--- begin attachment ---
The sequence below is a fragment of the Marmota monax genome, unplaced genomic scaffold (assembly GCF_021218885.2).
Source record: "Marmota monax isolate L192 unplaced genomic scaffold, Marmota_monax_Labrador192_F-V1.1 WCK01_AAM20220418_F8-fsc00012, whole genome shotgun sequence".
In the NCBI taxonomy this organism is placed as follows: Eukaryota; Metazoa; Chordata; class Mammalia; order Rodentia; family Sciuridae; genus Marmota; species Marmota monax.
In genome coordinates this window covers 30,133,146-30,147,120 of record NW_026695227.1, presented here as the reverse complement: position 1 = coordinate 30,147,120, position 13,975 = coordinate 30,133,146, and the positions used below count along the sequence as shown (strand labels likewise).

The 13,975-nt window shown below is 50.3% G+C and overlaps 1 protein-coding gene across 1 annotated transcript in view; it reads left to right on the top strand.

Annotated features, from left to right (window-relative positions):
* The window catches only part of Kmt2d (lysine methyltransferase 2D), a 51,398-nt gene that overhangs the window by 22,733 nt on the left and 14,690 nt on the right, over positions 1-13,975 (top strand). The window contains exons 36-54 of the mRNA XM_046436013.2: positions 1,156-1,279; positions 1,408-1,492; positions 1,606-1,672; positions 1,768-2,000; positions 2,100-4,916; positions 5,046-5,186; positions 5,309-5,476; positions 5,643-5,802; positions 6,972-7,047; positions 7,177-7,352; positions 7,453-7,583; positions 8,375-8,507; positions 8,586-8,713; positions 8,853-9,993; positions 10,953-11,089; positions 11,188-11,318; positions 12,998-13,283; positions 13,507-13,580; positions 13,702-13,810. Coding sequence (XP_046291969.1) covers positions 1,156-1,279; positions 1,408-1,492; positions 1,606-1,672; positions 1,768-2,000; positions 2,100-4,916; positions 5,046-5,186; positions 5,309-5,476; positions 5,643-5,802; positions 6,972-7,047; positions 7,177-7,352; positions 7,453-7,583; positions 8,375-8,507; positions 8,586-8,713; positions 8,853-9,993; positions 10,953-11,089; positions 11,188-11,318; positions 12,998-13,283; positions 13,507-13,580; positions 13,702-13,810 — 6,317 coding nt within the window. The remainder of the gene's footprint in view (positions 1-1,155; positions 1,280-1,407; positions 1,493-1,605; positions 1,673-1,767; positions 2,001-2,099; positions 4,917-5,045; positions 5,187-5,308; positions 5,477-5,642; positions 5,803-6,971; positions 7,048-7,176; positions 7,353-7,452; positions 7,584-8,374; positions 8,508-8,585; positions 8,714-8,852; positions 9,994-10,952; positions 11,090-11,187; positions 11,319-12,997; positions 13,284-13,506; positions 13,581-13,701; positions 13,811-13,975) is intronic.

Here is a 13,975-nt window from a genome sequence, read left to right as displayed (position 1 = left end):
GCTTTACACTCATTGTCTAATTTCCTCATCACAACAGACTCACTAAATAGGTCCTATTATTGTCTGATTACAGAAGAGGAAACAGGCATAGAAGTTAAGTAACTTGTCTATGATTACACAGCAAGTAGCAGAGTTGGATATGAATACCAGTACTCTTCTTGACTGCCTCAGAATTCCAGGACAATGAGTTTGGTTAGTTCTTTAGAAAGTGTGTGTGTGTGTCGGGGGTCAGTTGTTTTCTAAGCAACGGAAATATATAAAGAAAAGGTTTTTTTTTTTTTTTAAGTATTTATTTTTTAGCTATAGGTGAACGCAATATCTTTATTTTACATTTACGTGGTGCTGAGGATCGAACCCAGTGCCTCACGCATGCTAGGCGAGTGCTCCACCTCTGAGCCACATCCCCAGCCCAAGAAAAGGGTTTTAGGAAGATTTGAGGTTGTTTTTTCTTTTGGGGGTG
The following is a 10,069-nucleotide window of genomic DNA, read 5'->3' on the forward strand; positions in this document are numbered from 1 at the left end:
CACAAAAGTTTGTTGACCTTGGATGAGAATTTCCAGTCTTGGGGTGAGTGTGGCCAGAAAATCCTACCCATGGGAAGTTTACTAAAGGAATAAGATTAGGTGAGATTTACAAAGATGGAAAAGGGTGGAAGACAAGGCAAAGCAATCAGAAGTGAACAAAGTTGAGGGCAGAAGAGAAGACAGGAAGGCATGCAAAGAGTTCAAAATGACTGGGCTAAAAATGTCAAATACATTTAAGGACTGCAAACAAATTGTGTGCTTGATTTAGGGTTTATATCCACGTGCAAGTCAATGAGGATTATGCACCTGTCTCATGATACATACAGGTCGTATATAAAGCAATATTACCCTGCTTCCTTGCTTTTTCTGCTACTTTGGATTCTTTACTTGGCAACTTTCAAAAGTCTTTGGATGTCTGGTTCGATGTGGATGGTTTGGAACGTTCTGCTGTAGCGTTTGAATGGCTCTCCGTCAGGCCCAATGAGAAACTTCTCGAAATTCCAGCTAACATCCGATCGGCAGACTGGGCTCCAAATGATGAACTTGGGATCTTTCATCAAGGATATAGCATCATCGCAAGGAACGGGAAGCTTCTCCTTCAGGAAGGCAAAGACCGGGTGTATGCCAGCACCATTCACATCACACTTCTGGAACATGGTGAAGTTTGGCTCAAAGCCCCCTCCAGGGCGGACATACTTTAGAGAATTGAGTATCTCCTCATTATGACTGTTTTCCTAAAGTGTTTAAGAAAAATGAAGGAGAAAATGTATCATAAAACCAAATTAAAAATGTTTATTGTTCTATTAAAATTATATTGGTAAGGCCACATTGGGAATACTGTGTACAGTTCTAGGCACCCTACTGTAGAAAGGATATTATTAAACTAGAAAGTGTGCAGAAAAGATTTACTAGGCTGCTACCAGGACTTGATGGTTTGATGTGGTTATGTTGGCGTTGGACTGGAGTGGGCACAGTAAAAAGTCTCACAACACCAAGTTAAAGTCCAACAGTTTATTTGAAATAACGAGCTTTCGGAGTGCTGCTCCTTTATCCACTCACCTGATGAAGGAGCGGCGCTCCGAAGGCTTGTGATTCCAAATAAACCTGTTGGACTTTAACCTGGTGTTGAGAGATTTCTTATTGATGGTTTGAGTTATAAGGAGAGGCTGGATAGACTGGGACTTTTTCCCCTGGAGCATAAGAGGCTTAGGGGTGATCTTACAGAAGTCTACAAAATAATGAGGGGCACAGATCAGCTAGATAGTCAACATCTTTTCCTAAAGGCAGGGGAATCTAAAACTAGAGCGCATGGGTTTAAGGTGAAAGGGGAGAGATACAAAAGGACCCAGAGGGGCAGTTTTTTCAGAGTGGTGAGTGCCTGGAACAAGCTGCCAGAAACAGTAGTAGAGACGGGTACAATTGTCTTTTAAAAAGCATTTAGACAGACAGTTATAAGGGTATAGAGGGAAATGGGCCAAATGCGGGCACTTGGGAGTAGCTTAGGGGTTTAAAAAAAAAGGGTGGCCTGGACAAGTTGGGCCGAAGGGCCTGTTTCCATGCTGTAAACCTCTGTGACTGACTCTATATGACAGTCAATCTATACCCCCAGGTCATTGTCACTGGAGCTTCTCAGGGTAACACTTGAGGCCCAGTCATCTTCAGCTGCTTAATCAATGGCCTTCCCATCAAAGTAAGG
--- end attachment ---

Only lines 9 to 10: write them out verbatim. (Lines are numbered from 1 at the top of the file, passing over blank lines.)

GCTTTACACTCATTGTCTAATTTCCTCATCACAACAGACTCACTAAATAGGTCCTATTATTGTCTGATTACAGAAGAGGAAACAGGCATAGAAGTTAAGTAACTTGTCTATGATTACACAGCAAGTAGCAGAGTTGGATATGAATACCAGTACTCTTCTTGACTGCCTCAGAATTCCAGGACAATGAGTTTGGTTAGTTCTTTAGAAAGTGTGTGTGTGTGTCGGGGGTCAGTTGTTTTCTAAGCAACGGAAATATATAAAGAAAAGGTTTTTTTTTTTTTTTAAGTATTTATTTTTTAGCTATAGGTGAACGCAATATCTTTATTTTACATTTACGTGGTGCTGAGGATCGAACCCAGTGCCTCACGCATGCTAGGCGAGTGCTCCACCTCTGAGCCACATCCCCAGCCCAAGAAAAGGGTTTTAGGAAGATTTGAGGTTGTTTTTTCTTTTGGGGGTG
The following is a 10,069-nucleotide window of genomic DNA, read 5'->3' on the forward strand; positions in this document are numbered from 1 at the left end: